This week, we look at several pieces of new research: scientists discovered how sperm and egg latch on to each other, a study suggests that Viagra may cause melanoma, and researchers question whether Facebook makes women feel fat.
The Kansas legislature is considering a bill that would make surrogate parents, gestational carriers, and anyone who assists them liable to up to a $10,000 fine or imprisonment of one year. But despite what some supporters of the legislation may say, criminalizing freely chosen reproductive actions is not part of the feminist project.
A new study 30 years in the making finds that, in most doses, fertility drugs do not raise a woman’s risk for breast cancer.
Melissa Harris-Perry’s recent announcement about the birth of her daughter via a surrogate, and the broader conversation about redefining family that she hopes to instigate, could help other women, particularly in communities of color, talk about aspects of their reproductive lives that have previously been little discussed.
While there is much enthusiasm surrounding experimental new techniques that aim to help women with severely mutated mitochondrial DNA to have a child that would not inherit the disorders that can be caused by those mutations, the verdict is still out on the procedures. And it doesn’t look good.
A new study shows that the cost of having twins is five times higher than the cost of having one baby; triplets or more can cost as much as $400,000. The researchers suggest this is yet another reason to reduce the number of embryos transferred during in vitro fertilization.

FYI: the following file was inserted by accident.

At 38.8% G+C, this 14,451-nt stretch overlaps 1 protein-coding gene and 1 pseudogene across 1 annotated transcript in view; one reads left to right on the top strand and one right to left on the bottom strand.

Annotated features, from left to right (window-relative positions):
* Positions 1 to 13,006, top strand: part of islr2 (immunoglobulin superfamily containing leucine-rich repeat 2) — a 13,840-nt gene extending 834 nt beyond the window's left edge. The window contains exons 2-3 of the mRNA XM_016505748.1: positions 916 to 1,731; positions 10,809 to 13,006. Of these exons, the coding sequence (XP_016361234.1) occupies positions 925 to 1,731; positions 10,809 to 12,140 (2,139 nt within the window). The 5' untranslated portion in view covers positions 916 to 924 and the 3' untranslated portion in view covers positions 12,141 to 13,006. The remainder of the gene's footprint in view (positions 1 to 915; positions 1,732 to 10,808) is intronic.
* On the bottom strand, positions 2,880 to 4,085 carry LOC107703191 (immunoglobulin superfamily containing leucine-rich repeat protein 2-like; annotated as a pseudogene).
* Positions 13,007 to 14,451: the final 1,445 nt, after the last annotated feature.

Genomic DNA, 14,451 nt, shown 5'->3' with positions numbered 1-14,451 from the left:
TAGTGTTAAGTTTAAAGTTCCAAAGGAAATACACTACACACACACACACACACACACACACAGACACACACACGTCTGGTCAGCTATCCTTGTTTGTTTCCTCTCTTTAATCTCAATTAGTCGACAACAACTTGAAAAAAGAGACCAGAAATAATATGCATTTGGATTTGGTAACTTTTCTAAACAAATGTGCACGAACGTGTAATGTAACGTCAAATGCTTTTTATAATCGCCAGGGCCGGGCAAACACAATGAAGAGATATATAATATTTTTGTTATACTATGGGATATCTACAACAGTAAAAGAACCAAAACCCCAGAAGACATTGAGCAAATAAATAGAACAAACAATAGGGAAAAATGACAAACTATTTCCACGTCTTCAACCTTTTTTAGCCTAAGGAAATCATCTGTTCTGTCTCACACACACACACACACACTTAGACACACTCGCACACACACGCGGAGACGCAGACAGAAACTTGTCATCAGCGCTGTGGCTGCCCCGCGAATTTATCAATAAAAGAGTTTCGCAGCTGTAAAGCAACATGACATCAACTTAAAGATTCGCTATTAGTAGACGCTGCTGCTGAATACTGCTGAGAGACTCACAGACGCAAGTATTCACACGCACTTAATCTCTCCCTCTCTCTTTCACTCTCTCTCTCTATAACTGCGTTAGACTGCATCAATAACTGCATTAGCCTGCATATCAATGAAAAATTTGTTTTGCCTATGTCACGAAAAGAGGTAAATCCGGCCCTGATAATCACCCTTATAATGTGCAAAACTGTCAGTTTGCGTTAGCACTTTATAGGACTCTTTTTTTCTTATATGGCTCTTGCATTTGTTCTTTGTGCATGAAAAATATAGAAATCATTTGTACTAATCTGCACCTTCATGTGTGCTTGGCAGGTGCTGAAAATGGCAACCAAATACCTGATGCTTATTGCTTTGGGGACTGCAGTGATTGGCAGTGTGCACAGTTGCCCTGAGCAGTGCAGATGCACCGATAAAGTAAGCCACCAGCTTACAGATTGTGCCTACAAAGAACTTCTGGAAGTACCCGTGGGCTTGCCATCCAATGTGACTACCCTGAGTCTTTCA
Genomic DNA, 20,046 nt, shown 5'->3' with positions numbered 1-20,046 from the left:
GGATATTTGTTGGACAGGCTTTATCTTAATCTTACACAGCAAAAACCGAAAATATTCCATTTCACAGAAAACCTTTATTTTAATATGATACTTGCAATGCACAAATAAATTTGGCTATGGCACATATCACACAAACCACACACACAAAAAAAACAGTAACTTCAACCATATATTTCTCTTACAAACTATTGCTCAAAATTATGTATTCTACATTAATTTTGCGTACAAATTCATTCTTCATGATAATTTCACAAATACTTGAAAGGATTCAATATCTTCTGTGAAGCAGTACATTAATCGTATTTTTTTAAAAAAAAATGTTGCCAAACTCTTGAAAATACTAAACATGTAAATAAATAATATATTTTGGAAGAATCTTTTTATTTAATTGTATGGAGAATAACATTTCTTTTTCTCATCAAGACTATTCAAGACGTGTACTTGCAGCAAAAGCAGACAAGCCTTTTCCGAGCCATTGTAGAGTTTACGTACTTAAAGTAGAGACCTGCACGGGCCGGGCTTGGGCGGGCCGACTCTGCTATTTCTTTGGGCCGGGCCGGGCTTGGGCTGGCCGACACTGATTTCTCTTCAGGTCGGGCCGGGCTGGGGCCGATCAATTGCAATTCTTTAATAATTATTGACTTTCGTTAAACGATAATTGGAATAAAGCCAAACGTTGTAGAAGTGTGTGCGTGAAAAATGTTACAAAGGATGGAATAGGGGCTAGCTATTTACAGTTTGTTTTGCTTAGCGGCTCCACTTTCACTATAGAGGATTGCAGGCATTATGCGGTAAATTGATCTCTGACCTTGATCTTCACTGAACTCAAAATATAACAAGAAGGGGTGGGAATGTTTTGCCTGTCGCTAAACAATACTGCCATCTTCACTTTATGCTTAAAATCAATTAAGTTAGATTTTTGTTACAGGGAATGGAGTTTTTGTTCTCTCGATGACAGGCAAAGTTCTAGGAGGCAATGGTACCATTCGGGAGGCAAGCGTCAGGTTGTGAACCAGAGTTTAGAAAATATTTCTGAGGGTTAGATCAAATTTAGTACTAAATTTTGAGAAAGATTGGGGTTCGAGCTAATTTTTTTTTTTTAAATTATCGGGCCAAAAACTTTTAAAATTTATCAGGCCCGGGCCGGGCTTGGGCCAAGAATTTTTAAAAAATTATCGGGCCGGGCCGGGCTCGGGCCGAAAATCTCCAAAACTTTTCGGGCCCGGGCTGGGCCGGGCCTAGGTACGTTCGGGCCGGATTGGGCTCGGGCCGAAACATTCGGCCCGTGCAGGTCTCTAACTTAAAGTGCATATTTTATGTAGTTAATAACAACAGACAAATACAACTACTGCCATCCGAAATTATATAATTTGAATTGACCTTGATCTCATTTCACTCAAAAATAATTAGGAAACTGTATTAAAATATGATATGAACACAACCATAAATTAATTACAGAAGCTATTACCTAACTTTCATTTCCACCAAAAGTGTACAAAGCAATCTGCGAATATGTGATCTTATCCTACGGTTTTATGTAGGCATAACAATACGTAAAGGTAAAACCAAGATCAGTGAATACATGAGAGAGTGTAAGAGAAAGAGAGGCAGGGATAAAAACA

Miriam Zoll’s horrifying personal story about using a host of assisted reproductive technologies, including in vitro fertilization and egg donation, in an effort to have a child is part memoir and part exposé of an unscrupulous, high-profit industry. It’s a compelling read.
The Archdiocese of Cincinnati argued that although Christa Dias was hired to teach computer classes and is not Catholic, she was still considered a minister of the Catholic Church and therefore could be fired for not adhering to Catholic teachings about IVF. But Dias won in court.
Last month, the Inter-American Court of Human Rights issued a final ruling in favor of the right to access in vitro fertilization (IVF) in Costa Rica. This is a win for women and Catholics and a blow to the bishops and conservatives who want to deny individuals the right to decide whether and when to have children.
Paul Ryan’s relatively small family and Mitt Romney’s quite large one reveal the reproductive minefields for Republican candidates who presumably are expected to show obedience, in their personal lives, to the party’s extremist platform.